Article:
An apology is always warranted as long as it’s real and sincere and followed up with a genuine attempt to change one’s behavior. I know some people who are very good at apologizing and do it often. “I’m sorry…ooops, sorry again…sorry…uh oh, I’m sooooo sorrry.” After a while I’m thinking, “yeah, you are.”
The apology is never a fix for incompetence or flat-out unethical behavior, unless, again, it’s followed up by significantly improved action.
I believe the same holds true for our elected officials. But they have an additional challenge: we hear what they have to say in soundbites, and we may not get the full context of their message. Out-of-context snippets can be spun in all kinds of ways. A simple “I’m sorry,” can be spun by opponents to mean “I suck; please elect someone else next time.” I don’t know the solution.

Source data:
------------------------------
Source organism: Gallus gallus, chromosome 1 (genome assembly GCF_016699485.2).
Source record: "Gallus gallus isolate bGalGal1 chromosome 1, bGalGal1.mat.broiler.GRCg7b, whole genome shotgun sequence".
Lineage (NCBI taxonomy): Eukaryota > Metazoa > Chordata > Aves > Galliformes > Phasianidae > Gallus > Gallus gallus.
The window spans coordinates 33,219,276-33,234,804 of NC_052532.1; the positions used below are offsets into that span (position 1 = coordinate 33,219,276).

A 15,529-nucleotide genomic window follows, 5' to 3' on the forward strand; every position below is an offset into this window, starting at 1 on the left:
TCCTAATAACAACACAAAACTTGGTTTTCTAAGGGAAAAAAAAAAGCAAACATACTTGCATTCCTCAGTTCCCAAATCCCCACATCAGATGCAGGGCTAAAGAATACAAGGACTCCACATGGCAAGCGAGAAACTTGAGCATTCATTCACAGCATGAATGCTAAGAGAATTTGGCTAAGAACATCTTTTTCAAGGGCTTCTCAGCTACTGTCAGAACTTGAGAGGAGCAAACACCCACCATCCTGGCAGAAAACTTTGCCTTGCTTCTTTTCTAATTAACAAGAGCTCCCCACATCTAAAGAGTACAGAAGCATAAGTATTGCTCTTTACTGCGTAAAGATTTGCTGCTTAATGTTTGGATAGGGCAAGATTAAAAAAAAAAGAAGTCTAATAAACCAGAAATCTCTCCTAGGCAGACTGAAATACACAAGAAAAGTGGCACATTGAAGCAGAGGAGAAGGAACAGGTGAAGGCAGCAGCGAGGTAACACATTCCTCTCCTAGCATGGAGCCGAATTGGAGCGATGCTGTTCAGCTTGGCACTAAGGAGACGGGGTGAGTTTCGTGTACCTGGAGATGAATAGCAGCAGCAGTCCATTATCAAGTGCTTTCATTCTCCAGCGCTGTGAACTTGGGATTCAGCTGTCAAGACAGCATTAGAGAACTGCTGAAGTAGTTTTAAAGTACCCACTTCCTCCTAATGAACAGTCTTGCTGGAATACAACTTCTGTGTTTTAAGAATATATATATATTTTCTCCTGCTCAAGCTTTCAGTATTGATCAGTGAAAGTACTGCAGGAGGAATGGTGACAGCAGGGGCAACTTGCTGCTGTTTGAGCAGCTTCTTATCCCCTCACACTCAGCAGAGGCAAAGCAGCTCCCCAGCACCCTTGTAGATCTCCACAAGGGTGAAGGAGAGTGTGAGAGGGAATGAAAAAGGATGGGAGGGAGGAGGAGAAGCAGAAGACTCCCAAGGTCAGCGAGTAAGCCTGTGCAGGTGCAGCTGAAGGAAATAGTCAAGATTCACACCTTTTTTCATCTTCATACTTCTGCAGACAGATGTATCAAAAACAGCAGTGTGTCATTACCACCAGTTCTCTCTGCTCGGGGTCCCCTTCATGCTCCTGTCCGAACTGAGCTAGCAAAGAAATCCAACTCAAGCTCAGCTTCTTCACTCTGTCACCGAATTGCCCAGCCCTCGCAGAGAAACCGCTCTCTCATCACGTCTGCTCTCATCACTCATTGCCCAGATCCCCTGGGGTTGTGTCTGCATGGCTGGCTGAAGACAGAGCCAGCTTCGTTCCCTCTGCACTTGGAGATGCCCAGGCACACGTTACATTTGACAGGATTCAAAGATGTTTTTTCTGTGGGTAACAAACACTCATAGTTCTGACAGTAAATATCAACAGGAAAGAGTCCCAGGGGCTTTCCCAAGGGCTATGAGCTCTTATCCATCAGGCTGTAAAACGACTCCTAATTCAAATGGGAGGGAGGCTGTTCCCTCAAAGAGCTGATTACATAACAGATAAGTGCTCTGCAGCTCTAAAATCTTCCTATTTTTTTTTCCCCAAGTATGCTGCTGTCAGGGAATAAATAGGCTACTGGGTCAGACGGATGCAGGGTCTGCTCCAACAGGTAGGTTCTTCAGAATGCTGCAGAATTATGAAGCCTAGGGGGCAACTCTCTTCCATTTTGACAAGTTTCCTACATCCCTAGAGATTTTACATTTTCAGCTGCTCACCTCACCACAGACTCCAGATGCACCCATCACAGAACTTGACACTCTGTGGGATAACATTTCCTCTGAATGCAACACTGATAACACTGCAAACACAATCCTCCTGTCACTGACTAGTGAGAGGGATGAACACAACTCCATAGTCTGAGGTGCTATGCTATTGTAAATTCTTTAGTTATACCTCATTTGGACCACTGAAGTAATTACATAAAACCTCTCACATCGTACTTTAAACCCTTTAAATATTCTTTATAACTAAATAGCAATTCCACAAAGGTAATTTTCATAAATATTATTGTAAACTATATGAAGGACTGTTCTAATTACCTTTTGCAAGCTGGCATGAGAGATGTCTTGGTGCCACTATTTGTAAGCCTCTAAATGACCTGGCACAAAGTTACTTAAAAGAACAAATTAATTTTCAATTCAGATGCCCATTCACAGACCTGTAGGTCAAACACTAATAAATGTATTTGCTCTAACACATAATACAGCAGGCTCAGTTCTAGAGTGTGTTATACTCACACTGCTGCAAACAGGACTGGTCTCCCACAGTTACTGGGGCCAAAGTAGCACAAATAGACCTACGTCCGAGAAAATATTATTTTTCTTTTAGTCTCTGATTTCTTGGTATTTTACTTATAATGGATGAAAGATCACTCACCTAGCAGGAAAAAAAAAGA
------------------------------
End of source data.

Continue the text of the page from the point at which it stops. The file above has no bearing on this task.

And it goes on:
Day-to-day, in-the-trenches business leaders don’t have to rely on the media to convey their messages. We get to do it ourselves, person to person and heart to heart. That’s why I think I’ll stick to business.